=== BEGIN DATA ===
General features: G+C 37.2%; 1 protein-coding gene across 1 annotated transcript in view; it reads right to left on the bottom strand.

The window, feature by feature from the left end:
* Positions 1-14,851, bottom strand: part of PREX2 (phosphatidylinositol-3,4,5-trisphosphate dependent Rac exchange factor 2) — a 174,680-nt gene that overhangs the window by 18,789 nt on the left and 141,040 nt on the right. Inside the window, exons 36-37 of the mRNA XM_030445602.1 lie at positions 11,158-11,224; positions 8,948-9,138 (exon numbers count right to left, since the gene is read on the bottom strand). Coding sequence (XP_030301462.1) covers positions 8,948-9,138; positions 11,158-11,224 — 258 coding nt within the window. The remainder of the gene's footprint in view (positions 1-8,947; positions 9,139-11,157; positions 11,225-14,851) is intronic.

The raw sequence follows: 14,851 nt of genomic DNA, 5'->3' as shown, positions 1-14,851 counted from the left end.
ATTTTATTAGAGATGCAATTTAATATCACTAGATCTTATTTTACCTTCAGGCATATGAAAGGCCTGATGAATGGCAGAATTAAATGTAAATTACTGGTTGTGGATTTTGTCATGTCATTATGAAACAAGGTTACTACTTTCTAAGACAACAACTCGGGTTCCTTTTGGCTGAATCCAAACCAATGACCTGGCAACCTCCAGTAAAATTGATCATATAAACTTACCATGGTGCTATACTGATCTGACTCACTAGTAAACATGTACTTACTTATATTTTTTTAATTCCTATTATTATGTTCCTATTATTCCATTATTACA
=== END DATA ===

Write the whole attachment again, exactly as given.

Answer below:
General features: G+C 37.2%; 1 protein-coding gene across 1 annotated transcript in view; it reads right to left on the bottom strand.

The window, feature by feature from the left end:
* Positions 1-14,851, bottom strand: part of PREX2 (phosphatidylinositol-3,4,5-trisphosphate dependent Rac exchange factor 2) — a 174,680-nt gene that overhangs the window by 18,789 nt on the left and 141,040 nt on the right. Inside the window, exons 36-37 of the mRNA XM_030445602.1 lie at positions 11,158-11,224; positions 8,948-9,138 (exon numbers count right to left, since the gene is read on the bottom strand). Coding sequence (XP_030301462.1) covers positions 8,948-9,138; positions 11,158-11,224 — 258 coding nt within the window. The remainder of the gene's footprint in view (positions 1-8,947; positions 9,139-11,157; positions 11,225-14,851) is intronic.

The raw sequence follows: 14,851 nt of genomic DNA, 5'->3' as shown, positions 1-14,851 counted from the left end.
ATTTTATTAGAGATGCAATTTAATATCACTAGATCTTATTTTACCTTCAGGCATATGAAAGGCCTGATGAATGGCAGAATTAAATGTAAATTACTGGTTGTGGATTTTGTCATGTCATTATGAAACAAGGTTACTACTTTCTAAGACAACAACTCGGGTTCCTTTTGGCTGAATCCAAACCAATGACCTGGCAACCTCCAGTAAAATTGATCATATAAACTTACCATGGTGCTATACTGATCTGACTCACTAGTAAACATGTACTTACTTATATTTTTTTAATTCCTATTATTATGTTCCTATTATTCCATTATTACA